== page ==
You might want to retire to another country for any of a number of reasons — to spend your golden years exploring cultures you fell in love with on a too-short vacation, or a desire to live somewhere new and exotic, to name a couple. Life in many countries can also offer financial advantages when you’re living on retirement income: A lower cost of living, less expensive healthcare and discounts for retirees might get you thinking of moving outside the U.S.
In a recent GOBankingRates study, crunched numbers from around the world to find the cheapest countries to retire to in 2018. Take a look at some of the most interesting revelations from the study.
The Best Healthcare in the World Isn’t in the U.S.
If one of the reasons you’re hesitant to leave the U.S. is a fear of inferior healthcare, rest easy. America ranks No. 30 out of 69 countries for quality healthcare, according to Numbeo, which analyzes the overall quality of the healthcare system, doctors, other healthcare professionals, equipment and cost. South Korea tops the list, scoring 83.4 on a possible scale of 100. Taiwan, Japan, Netherlands, Thailand and Belgium all earned healthcare scores above 80 points. The U.S. scored 68.38 points, coming in just below Mexico.
Here’s Where You’ll Pay the Lowest Rent
Finding an affordable place to live is the best way to exist on a fixed income and free up more of the budget to get out and enjoy life. Look to Egypt for some of the best rent values in the world, with savings of up to 95 percent of what you’d pay for a similar pad in the U.S. The list of countries where you can save 90 percent or more on housing is extensive. Head south of the border to Mexico or Colombia to pay about 10 percent of New York City rental prices or go to Europe to reap about 90 percent savings in Bulgaria, Romania, Serbia, Macedonia or the Ukraine. Other countries serving up steep bargains on rent include Bangladesh, India, Pakistan, Indonesia, Turkey and Sri Lanka.
Feast Like a King
Eating right is crucial to good health in your golden years, but it’s also a significant budgeting factor when it comes to determining the cheapest places to retire. Save 75 percent or more — without cutting coupons — on groceries in Ukraine and Egypt. Serve up savings that will have you eating for about a third of a New York City budget in Romania, Mexico, Bangladesh, Serbia, Colombia, Macedonia, India and Pakistan.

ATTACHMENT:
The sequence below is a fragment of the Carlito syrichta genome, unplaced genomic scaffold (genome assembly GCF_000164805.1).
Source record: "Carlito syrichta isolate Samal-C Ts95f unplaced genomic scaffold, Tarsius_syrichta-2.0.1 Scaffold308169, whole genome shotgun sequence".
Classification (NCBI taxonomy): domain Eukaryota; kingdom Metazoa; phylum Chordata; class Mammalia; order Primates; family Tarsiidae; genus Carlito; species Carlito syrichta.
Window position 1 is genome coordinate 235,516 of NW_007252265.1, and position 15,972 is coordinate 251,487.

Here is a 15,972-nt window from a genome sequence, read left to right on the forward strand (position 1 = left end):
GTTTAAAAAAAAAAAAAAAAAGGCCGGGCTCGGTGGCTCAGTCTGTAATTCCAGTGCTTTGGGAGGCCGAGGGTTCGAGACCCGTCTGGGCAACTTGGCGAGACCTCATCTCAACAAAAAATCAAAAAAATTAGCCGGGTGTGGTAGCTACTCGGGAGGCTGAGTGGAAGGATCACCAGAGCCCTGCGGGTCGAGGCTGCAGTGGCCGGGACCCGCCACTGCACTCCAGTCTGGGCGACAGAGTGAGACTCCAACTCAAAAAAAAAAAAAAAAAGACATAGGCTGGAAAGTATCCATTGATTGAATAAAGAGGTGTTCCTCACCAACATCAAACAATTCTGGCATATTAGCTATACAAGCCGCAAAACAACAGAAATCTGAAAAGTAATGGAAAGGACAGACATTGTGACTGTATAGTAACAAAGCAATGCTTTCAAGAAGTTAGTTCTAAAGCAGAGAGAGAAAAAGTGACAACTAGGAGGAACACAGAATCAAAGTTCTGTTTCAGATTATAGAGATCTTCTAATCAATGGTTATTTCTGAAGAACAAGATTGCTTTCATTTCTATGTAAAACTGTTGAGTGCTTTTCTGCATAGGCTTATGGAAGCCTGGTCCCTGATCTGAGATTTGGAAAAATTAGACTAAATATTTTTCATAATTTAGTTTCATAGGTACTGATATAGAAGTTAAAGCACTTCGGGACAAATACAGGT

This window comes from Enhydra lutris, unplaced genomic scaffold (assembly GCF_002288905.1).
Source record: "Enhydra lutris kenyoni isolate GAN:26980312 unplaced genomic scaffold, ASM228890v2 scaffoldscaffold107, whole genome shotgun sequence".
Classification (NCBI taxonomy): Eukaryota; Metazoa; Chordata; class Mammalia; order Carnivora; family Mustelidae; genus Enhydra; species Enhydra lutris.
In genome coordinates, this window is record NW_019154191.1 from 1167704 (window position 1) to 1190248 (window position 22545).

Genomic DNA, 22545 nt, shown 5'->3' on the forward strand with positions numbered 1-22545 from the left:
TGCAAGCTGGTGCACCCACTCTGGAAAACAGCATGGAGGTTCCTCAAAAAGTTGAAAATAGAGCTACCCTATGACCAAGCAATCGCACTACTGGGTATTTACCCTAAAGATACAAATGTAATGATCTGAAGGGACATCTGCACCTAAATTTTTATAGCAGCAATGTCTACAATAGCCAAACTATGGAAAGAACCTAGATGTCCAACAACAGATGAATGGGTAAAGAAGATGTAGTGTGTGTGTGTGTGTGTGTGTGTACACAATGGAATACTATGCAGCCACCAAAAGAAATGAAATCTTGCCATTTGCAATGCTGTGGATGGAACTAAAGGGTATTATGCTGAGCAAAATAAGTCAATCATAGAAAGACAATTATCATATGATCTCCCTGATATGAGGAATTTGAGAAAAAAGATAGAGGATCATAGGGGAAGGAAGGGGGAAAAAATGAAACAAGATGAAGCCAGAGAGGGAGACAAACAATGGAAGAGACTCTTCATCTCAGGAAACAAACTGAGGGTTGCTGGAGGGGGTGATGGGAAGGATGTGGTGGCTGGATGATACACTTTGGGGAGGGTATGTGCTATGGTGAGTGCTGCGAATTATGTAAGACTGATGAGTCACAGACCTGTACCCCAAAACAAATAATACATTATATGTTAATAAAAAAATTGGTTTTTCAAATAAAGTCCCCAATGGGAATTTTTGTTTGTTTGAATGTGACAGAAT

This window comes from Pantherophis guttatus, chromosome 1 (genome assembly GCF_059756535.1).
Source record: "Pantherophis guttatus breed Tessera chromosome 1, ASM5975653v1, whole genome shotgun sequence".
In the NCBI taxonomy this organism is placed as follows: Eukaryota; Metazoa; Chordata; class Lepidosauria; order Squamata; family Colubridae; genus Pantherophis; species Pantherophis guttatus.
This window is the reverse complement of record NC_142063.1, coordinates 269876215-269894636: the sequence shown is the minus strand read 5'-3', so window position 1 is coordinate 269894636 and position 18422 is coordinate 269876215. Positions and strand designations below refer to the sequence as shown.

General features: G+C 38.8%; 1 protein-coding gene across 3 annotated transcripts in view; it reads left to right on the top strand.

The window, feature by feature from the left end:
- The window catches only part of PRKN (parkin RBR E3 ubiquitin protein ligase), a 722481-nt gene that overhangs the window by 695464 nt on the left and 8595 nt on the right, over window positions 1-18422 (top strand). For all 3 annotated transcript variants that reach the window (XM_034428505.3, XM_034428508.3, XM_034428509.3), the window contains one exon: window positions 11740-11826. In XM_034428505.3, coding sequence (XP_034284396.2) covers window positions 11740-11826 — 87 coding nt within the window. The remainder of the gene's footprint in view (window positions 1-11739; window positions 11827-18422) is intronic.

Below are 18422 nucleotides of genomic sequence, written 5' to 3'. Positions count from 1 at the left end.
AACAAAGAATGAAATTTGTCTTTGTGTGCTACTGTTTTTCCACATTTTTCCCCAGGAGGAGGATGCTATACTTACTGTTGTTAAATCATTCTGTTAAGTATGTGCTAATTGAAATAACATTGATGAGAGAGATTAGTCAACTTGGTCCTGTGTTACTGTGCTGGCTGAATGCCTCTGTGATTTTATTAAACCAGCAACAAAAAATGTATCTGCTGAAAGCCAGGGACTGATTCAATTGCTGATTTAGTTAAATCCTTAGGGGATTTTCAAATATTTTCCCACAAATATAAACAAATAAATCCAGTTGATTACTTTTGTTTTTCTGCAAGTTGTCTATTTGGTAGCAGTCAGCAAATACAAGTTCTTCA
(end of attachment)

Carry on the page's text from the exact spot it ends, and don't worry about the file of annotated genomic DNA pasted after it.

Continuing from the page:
Shop ‘Til You Drop
Manhattan might be home to one of the top shopping districts in the U.S., but your money will go much further in 16 other countries around the world than it will in the Big Apple. Germany has the highest local purchasing power score, with money going 28 percent further to buy goods. So even if you’re striving to live off less than $50,000, go ahead and loosen your purse strings on the Schildergasse in Cologne or Marienplatz in Munich’s Old Town. Qatar, Australia, UAE and Saudi Arabia all offer 20 percent or more savings than you’ll get in New York City.
Here’s a complete ranking of the best countries to retire in 2018:
|Rank: 1 = Cheapest||Country||Cost of Living Index||Rent Index||Groceries Index||Local Purchasing Power Index||Healthcare Index|
|38||United Arab Emirates||65.64||53.66||55.46||126.09||63.48|
Click through to see the world’s most expensive countries to live in.
Methodology: GOBankingRates generated these rankings based on cost of living indices sourced from online pricing database Numbeo.com. This study surveyed cost indicators for major cities in the 103 nations for which Numbeo had recent and accurate data, using the median cost indicators of the cities to generate a typical cost index for the country. In countries where information was only available for a single city, that city’s data was used. GOBankingRates measured each country’s performance on five key data points: 1) the country’s local purchasing power, which measures the local buying power of typical incomes; 2) cost index of consumer goods and services; 3) cost index of rents; 4) cost index of groceries; 5) healthcare index. Countries were scored on the relative favorability of these factors, with each weighted equally, and ranked according to these scores. Additional details about the countries and certain cities were sourced from Numbeo.com (from March 29, 2018) or the Central Intelligence Agency’s The World Factbook unless otherwise stated.